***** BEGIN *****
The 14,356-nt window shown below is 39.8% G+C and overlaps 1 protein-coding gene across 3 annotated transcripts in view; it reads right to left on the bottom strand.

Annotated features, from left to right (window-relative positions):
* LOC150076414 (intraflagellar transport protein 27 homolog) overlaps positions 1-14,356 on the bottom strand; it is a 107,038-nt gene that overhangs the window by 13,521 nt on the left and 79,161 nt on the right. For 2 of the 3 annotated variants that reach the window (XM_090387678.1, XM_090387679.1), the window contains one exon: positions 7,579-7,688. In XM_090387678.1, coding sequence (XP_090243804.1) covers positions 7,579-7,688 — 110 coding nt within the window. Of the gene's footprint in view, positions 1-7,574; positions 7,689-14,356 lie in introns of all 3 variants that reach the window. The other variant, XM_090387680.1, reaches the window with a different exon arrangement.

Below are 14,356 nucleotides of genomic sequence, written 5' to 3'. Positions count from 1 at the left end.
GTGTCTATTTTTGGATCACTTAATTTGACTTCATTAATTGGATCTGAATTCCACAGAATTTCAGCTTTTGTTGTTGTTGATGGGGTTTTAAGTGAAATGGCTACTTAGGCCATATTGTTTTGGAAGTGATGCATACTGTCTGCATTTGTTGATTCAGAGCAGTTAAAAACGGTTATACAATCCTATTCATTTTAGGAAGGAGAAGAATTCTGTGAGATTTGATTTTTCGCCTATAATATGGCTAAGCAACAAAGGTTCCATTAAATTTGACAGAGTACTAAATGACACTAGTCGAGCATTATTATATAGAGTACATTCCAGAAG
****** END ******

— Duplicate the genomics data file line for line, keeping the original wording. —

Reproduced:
The 14,356-nt window shown below is 39.8% G+C and overlaps 1 protein-coding gene across 3 annotated transcripts in view; it reads right to left on the bottom strand.

Annotated features, from left to right (window-relative positions):
* LOC150076414 (intraflagellar transport protein 27 homolog) overlaps positions 1-14,356 on the bottom strand; it is a 107,038-nt gene that overhangs the window by 13,521 nt on the left and 79,161 nt on the right. For 2 of the 3 annotated variants that reach the window (XM_090387678.1, XM_090387679.1), the window contains one exon: positions 7,579-7,688. In XM_090387678.1, coding sequence (XP_090243804.1) covers positions 7,579-7,688 — 110 coding nt within the window. Of the gene's footprint in view, positions 1-7,574; positions 7,689-14,356 lie in introns of all 3 variants that reach the window. The other variant, XM_090387680.1, reaches the window with a different exon arrangement.

Below are 14,356 nucleotides of genomic sequence, written 5' to 3'. Positions count from 1 at the left end.
GTGTCTATTTTTGGATCACTTAATTTGACTTCATTAATTGGATCTGAATTCCACAGAATTTCAGCTTTTGTTGTTGTTGATGGGGTTTTAAGTGAAATGGCTACTTAGGCCATATTGTTTTGGAAGTGATGCATACTGTCTGCATTTGTTGATTCAGAGCAGTTAAAAACGGTTATACAATCCTATTCATTTTAGGAAGGAGAAGAATTCTGTGAGATTTGATTTTTCGCCTATAATATGGCTAAGCAACAAAGGTTCCATTAAATTTGACAGAGTACTAAATGACACTAGTCGAGCATTATTATATAGAGTACATTCCAGAAG